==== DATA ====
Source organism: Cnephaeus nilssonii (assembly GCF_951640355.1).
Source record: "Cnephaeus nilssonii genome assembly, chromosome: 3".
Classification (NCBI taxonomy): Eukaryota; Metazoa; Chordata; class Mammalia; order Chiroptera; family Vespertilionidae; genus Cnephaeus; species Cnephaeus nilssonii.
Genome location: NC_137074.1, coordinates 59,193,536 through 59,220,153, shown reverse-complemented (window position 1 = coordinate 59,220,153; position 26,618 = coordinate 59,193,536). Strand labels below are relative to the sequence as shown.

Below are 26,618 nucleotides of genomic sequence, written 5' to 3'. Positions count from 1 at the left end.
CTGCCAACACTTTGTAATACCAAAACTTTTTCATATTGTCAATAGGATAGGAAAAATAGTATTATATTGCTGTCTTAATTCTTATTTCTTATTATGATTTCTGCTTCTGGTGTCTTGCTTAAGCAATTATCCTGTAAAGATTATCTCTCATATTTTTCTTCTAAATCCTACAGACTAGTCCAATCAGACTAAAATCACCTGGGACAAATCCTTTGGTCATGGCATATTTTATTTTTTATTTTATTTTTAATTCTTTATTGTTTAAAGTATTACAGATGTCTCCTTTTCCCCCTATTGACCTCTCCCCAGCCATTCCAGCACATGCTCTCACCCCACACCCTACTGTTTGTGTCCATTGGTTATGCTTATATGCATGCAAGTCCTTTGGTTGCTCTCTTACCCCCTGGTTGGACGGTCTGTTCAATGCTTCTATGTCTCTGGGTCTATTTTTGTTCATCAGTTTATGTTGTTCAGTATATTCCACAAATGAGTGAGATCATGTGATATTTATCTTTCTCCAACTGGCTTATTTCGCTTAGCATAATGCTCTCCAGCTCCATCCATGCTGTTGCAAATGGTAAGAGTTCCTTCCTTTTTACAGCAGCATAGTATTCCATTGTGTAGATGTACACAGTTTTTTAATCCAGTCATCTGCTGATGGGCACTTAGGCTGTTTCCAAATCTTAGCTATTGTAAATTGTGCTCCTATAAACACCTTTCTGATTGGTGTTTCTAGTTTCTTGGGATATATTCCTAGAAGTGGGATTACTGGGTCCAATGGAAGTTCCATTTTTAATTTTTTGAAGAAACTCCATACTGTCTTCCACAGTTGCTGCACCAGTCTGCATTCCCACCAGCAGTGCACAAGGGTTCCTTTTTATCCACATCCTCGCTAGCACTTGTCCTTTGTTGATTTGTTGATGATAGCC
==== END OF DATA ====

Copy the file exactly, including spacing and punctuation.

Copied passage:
Source organism: Cnephaeus nilssonii (assembly GCF_951640355.1).
Source record: "Cnephaeus nilssonii genome assembly, chromosome: 3".
Classification (NCBI taxonomy): Eukaryota; Metazoa; Chordata; class Mammalia; order Chiroptera; family Vespertilionidae; genus Cnephaeus; species Cnephaeus nilssonii.
Genome location: NC_137074.1, coordinates 59,193,536 through 59,220,153, shown reverse-complemented (window position 1 = coordinate 59,220,153; position 26,618 = coordinate 59,193,536). Strand labels below are relative to the sequence as shown.

Below are 26,618 nucleotides of genomic sequence, written 5' to 3'. Positions count from 1 at the left end.
CTGCCAACACTTTGTAATACCAAAACTTTTTCATATTGTCAATAGGATAGGAAAAATAGTATTATATTGCTGTCTTAATTCTTATTTCTTATTATGATTTCTGCTTCTGGTGTCTTGCTTAAGCAATTATCCTGTAAAGATTATCTCTCATATTTTTCTTCTAAATCCTACAGACTAGTCCAATCAGACTAAAATCACCTGGGACAAATCCTTTGGTCATGGCATATTTTATTTTTTATTTTATTTTTAATTCTTTATTGTTTAAAGTATTACAGATGTCTCCTTTTCCCCCTATTGACCTCTCCCCAGCCATTCCAGCACATGCTCTCACCCCACACCCTACTGTTTGTGTCCATTGGTTATGCTTATATGCATGCAAGTCCTTTGGTTGCTCTCTTACCCCCTGGTTGGACGGTCTGTTCAATGCTTCTATGTCTCTGGGTCTATTTTTGTTCATCAGTTTATGTTGTTCAGTATATTCCACAAATGAGTGAGATCATGTGATATTTATCTTTCTCCAACTGGCTTATTTCGCTTAGCATAATGCTCTCCAGCTCCATCCATGCTGTTGCAAATGGTAAGAGTTCCTTCCTTTTTACAGCAGCATAGTATTCCATTGTGTAGATGTACACAGTTTTTTAATCCAGTCATCTGCTGATGGGCACTTAGGCTGTTTCCAAATCTTAGCTATTGTAAATTGTGCTCCTATAAACACCTTTCTGATTGGTGTTTCTAGTTTCTTGGGATATATTCCTAGAAGTGGGATTACTGGGTCCAATGGAAGTTCCATTTTTAATTTTTTGAAGAAACTCCATACTGTCTTCCACAGTTGCTGCACCAGTCTGCATTCCCACCAGCAGTGCACAAGGGTTCCTTTTTATCCACATCCTCGCTAGCACTTGTCCTTTGTTGATTTGTTGATGATAGCC